Category Archives: History

Prime reading

It took me a while to work out why the Barrington Stoke edition of Muriel Spark’s The Prime of Miss Jean Brodie was so thick. OK, around 250 pages isn’t much, except when it comes to dyslexia friendly books we have come to expect half of that. While I’d noticed there wasn’t another author credited with having ‘rewritten/adapted’ the novel, it wasn’t until I began to read that I saw the word ‘unabridged.’

And, well, I approve even more of that. If a novel isn’t too long, or made up of too many difficult words, then it could, and should, be made available in a format that means more people are able to read it.

I still think of my former decorator and his delight in being able to ‘read a whole book.’ While he might not be prime Jean Brodie material, I can see that many other dyslexic adults will be.

So there we have it. If you print it differently, using the right kind of paper, the right kind of colour of paper and print and a typeface that is designed to be easier to read, a book becomes accessible to – perhaps – almost all. Maybe there aren’t the funds to do this with all of literature, but we could have a go to make more friendly books, couldn’t we?

Especially with such gorgeous covers.

Ships, and paradise

It was the ‘Ship with no harbour‘ I thought of first. Was it last month? Time is strange right now. But anyway, those cruise ships that weren’t allowed to put into harbour in the Far East because of the contagion on board.

I felt there were many parallels with Lisa Tetzner’s novel set in the late 1930s, where poor, and ill, Europeans tried to start a new life in South America. But no country wanted them so they sailed on. And on.

Closer to home [Scotland] we have Teri Terry’s Contagion from three years ago. That was pretty terrible. I’m not even going to mention percentages here. I was only able to like it because it was so very fictional.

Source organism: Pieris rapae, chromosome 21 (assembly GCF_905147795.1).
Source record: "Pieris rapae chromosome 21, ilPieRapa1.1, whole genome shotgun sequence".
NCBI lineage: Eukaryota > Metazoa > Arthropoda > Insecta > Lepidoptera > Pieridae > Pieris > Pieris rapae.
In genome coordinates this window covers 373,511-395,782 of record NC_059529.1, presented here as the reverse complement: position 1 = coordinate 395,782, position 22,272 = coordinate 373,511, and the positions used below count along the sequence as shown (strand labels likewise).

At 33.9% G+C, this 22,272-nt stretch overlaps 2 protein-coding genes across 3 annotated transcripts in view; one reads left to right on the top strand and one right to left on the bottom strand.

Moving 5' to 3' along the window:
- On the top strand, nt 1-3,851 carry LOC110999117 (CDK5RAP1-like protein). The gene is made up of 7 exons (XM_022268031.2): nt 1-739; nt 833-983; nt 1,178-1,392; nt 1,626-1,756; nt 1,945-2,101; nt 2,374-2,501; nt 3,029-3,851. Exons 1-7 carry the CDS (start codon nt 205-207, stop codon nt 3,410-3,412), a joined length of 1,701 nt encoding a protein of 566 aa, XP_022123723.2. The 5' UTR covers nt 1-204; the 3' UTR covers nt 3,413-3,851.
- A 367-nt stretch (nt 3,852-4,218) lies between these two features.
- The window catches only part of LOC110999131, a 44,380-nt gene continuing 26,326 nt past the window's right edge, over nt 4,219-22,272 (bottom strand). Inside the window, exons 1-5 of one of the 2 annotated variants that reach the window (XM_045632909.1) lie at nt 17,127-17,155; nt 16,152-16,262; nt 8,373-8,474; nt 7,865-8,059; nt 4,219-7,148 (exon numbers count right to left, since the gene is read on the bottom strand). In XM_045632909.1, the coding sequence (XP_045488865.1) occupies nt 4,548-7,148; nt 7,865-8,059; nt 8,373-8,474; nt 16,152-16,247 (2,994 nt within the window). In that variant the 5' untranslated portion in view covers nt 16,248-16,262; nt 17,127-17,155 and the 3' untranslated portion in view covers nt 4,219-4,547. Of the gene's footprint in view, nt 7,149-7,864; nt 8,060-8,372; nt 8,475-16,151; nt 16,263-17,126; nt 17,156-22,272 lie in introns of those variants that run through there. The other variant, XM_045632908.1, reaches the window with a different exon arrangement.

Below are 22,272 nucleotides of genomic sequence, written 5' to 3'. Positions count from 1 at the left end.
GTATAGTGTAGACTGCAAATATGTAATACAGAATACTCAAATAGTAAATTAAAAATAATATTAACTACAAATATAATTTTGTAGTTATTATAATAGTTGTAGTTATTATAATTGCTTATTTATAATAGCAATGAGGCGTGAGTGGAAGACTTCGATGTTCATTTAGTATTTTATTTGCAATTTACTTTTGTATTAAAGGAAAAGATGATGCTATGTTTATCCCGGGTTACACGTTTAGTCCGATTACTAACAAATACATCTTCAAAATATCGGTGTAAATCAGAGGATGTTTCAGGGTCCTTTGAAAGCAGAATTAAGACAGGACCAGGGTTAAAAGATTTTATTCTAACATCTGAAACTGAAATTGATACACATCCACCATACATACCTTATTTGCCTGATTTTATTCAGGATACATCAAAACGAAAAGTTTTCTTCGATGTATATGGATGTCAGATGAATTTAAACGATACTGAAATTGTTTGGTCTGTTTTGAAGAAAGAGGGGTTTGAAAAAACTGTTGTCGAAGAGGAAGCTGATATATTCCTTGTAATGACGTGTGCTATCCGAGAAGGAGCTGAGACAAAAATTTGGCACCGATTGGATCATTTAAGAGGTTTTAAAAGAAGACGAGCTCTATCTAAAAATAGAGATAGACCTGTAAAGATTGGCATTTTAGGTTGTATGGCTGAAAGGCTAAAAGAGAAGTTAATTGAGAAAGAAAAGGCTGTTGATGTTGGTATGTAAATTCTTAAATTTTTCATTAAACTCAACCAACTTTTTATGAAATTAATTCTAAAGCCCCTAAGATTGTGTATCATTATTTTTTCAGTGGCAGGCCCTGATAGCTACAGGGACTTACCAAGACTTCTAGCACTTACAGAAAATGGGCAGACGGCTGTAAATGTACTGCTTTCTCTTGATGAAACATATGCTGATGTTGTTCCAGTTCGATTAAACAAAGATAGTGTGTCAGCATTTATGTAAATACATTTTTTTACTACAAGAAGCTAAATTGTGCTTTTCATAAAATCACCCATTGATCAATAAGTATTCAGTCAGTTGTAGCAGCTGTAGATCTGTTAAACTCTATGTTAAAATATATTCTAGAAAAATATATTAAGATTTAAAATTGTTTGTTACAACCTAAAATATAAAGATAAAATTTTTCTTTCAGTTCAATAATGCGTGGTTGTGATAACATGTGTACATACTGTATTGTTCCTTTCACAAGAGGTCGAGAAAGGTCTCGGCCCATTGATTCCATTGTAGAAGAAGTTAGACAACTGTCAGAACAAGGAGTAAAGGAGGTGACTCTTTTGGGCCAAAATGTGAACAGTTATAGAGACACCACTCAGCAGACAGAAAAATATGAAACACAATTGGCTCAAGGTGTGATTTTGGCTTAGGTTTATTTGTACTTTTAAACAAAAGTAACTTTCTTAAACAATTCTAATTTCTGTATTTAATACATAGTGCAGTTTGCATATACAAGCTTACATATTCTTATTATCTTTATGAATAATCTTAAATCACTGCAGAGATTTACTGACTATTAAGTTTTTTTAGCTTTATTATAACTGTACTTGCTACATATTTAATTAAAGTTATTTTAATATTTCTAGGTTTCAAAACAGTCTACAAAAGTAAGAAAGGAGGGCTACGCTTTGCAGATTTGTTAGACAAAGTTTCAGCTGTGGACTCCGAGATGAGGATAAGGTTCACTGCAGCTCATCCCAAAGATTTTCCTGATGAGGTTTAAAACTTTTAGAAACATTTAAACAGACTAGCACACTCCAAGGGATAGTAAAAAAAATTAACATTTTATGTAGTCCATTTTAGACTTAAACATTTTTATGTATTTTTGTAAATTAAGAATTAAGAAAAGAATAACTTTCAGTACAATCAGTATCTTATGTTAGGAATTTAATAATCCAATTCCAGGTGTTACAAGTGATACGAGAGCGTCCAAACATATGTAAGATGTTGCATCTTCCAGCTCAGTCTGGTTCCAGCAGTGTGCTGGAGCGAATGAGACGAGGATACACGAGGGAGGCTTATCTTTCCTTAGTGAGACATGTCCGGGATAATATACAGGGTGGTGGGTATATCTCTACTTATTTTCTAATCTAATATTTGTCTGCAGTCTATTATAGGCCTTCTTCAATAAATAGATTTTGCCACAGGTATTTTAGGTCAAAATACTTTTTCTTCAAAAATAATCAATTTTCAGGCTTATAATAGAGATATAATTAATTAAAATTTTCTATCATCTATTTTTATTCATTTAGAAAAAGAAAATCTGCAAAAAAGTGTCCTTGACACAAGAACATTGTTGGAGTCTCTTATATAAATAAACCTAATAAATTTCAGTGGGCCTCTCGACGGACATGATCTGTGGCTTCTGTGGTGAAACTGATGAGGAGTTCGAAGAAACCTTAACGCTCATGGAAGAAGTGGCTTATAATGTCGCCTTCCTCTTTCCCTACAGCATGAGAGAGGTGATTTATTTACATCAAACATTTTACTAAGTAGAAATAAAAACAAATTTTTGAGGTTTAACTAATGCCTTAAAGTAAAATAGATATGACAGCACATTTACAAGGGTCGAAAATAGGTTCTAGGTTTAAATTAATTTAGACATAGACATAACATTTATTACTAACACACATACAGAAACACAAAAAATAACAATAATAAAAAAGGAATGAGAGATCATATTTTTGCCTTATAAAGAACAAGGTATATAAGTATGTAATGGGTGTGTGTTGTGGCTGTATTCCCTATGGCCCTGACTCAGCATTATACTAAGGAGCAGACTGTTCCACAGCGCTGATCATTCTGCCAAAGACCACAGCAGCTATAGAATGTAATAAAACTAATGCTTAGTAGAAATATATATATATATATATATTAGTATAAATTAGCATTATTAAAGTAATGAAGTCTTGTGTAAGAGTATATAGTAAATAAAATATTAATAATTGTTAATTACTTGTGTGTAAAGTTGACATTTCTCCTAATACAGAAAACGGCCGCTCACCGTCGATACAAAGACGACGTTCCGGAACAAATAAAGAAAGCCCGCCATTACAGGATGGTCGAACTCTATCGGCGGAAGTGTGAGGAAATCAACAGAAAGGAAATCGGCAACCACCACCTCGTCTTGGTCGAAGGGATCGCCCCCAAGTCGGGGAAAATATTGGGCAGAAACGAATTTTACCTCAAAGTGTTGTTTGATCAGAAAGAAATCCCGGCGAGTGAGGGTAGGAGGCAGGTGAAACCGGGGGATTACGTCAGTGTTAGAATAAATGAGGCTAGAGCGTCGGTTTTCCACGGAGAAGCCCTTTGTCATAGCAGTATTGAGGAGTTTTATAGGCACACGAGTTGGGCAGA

And that witchy feeling I had about the current Bookwitch Towers? I wasn’t sure what bad stuff I was expecting until Brexit happened. Then I ‘knew.’ That’s what was going to forcibly remove me from here. Maybe.

Then there’s the television drama from 2003, Virus au Paradis. I loved it at the time. It, too, was fictional. It was, wasn’t it? But I feel a lot worse about it now.

At the moment, I can only read nice fluffy books. I can only bear watching nice fluffy films. Before long I’ll be nothing but nice and fluffy.

Medicinal Wein

As I keep saying, reading is good stuff. It’s medicine to the soul, and for that matter, to the body as well. We should all do it more.

But it’s easy to ‘forget.’ You stop, even briefly, and then you don’t get started again.

After Philip Pullman in October, and the flamingo book, Daughter tailed off a bit. The other week I dug out all my best books, of the ones she hadn’t yet read. Well, some of them. Most came from the privileged shelf next to my bed, where only the best books live.

And I thought that rather than hand her one book and try and push it, a selection of seven or eight might do the trick. Not sure how she chose, but I did notice she spent some time looking at them and thinking. In the end she went for Elizabeth Wein’s The Pearl Thief, the prequel to Code Name Verity.

It went the way good books often do. Faster and faster, so it didn’t last long. I was asked questions, which I tried to avoid answering. Like ‘is X a good character or a bad one?’ I mean, I can’t tell her that!

The next one was the other Elizabeth Wein book I’d had in mind, Black Dove, White Raven. That, too, speeded up as she went along.

In case Daughter needed even more Wein books, I excavated the two Barrington Stoke stories as well; the Russian one and the Polish one. After them I have only other authors to offer, as we wait with baited breath for the new novel – The Enigma Game –  coming soon (I hope) to a bookshop near you. And me.

Speculating on Liz’s new book

I frown on speculation. People can write a lot of words on stuff they know very little about, guessing as they go.

But piecing together news from more than one source, I am hoping that the new novel by Liz Kessler – Chasing the Light – that Simon & Schuster will publish next year is based on a story Liz has told several times, about her own family’s past. (Yes, you are quite right. It is a long wait.)